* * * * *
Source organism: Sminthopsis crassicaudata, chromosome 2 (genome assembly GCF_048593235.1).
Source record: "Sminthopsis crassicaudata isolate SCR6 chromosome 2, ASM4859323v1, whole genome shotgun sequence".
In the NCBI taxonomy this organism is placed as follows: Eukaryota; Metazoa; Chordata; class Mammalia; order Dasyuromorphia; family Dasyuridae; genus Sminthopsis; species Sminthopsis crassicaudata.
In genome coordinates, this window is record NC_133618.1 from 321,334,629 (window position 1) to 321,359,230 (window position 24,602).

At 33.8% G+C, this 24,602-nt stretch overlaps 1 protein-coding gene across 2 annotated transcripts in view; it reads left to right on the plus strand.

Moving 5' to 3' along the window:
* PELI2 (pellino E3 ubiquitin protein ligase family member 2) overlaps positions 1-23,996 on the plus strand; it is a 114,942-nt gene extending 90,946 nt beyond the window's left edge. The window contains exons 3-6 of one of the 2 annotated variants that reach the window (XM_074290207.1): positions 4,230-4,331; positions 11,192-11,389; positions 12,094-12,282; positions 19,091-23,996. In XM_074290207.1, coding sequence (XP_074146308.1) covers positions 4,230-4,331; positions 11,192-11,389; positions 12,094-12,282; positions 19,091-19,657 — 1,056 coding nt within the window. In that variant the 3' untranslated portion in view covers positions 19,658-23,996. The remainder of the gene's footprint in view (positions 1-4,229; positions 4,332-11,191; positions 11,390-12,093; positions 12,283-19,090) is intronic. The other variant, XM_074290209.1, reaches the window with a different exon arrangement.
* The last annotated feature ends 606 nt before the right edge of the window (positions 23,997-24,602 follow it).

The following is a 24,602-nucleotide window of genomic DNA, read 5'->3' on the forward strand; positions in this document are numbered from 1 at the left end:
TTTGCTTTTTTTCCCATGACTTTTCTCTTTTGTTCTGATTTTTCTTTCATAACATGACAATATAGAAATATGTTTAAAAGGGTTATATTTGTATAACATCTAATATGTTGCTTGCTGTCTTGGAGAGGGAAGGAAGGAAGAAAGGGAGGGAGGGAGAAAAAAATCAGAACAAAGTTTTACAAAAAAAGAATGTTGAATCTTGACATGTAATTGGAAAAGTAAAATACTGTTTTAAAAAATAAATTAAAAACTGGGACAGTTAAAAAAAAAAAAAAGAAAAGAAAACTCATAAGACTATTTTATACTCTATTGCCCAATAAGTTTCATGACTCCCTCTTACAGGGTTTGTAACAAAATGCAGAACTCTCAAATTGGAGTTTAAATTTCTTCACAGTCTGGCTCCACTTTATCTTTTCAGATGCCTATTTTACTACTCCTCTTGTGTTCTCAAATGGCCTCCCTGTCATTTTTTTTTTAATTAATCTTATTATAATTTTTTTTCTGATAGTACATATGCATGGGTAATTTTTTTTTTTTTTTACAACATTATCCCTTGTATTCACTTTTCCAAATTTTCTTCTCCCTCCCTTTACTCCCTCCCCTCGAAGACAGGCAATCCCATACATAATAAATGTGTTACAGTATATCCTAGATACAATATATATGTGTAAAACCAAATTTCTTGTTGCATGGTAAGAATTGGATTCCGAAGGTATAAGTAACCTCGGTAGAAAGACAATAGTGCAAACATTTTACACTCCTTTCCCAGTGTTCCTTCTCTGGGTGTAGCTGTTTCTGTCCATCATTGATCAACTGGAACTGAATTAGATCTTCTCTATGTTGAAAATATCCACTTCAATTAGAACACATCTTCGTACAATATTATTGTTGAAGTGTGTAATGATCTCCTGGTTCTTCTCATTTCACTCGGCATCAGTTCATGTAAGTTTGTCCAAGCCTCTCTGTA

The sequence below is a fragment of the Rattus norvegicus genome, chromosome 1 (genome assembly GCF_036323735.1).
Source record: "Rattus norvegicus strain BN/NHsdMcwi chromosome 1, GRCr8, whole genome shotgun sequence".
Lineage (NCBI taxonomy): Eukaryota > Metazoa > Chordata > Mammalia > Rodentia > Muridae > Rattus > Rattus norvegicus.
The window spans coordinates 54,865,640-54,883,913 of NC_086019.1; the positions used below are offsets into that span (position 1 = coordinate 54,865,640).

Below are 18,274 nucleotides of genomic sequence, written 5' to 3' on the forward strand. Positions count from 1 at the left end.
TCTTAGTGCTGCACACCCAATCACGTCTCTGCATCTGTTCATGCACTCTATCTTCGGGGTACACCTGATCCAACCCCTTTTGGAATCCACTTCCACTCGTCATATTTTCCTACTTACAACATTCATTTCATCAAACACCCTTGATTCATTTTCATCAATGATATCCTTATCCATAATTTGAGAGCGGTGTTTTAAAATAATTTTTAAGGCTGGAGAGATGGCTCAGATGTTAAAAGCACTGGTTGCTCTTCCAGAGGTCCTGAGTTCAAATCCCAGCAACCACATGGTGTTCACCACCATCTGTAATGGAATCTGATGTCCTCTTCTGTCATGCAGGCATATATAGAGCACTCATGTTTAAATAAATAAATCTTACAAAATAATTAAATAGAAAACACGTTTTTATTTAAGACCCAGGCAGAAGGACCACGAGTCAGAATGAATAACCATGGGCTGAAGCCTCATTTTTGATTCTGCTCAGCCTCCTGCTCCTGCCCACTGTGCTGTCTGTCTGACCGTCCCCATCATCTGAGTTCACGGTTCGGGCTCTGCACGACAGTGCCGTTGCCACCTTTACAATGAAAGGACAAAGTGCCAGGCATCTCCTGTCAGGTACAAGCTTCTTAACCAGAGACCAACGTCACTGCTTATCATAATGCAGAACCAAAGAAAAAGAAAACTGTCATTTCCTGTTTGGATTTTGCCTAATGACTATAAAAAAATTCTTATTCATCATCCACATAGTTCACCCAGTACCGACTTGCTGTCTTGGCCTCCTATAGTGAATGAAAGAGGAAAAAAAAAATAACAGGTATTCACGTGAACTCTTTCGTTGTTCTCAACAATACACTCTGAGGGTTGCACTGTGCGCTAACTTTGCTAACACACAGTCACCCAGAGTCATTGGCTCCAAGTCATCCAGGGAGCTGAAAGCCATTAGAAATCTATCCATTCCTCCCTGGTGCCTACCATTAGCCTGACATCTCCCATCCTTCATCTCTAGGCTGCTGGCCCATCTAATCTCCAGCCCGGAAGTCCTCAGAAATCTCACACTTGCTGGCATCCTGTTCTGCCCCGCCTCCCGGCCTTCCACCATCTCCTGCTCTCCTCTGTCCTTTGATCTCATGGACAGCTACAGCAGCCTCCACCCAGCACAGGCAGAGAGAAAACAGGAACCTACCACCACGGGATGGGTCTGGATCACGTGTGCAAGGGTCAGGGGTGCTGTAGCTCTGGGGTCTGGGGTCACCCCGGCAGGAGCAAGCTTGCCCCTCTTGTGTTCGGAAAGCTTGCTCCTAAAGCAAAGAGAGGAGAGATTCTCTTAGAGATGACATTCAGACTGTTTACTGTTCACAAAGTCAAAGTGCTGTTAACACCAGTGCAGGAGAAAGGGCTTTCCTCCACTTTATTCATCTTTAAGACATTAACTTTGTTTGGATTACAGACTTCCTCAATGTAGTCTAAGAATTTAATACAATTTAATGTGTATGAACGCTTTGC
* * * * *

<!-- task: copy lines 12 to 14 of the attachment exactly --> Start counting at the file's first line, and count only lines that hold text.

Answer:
Source record: "Rattus norvegicus strain BN/NHsdMcwi chromosome 1, GRCr8, whole genome shotgun sequence".
Lineage (NCBI taxonomy): Eukaryota > Metazoa > Chordata > Mammalia > Rodentia > Muridae > Rattus > Rattus norvegicus.
The window spans coordinates 54,865,640-54,883,913 of NC_086019.1; the positions used below are offsets into that span (position 1 = coordinate 54,865,640).